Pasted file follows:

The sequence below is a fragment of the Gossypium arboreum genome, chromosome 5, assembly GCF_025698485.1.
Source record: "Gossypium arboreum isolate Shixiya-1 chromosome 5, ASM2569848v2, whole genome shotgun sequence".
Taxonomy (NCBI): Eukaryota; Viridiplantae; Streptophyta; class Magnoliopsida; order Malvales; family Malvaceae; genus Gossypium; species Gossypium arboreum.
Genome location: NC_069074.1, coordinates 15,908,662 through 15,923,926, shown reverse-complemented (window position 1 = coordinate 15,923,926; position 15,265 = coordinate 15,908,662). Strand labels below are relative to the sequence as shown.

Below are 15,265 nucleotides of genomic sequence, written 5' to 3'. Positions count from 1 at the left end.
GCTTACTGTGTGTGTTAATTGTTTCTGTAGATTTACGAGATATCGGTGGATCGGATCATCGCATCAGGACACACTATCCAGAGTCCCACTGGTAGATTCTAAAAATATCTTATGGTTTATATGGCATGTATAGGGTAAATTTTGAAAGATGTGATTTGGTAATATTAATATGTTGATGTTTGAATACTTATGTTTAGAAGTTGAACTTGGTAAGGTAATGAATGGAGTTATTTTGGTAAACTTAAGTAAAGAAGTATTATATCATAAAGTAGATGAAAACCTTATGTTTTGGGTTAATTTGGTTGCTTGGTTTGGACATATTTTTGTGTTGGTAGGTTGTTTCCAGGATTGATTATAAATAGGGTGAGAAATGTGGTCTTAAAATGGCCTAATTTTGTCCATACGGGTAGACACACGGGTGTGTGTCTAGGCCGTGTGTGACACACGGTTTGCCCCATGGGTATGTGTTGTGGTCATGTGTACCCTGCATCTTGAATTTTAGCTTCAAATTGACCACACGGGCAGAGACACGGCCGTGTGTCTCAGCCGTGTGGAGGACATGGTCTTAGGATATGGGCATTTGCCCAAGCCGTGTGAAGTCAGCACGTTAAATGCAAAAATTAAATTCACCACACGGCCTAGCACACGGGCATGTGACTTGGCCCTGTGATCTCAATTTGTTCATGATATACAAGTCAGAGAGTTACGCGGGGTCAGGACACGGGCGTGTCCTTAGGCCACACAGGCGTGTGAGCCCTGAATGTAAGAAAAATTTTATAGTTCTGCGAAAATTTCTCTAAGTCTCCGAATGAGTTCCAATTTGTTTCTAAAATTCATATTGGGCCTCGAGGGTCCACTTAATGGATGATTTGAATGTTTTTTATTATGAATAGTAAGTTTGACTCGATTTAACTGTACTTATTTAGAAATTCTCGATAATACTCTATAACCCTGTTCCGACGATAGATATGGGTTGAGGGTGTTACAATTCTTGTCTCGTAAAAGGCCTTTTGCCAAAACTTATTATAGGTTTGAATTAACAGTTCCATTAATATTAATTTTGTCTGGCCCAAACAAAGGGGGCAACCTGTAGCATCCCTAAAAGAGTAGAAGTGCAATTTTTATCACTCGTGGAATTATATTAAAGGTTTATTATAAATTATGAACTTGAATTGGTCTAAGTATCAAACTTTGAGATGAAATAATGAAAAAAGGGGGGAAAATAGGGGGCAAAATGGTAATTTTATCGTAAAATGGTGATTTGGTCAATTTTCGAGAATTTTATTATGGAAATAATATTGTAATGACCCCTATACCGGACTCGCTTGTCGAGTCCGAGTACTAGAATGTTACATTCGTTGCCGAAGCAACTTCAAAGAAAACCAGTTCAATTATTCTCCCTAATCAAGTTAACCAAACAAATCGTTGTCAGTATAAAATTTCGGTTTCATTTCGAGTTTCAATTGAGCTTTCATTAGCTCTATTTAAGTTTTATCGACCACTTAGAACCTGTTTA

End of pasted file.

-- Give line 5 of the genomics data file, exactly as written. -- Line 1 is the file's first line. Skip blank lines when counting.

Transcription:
Below are 15,265 nucleotides of genomic sequence, written 5' to 3'. Positions count from 1 at the left end.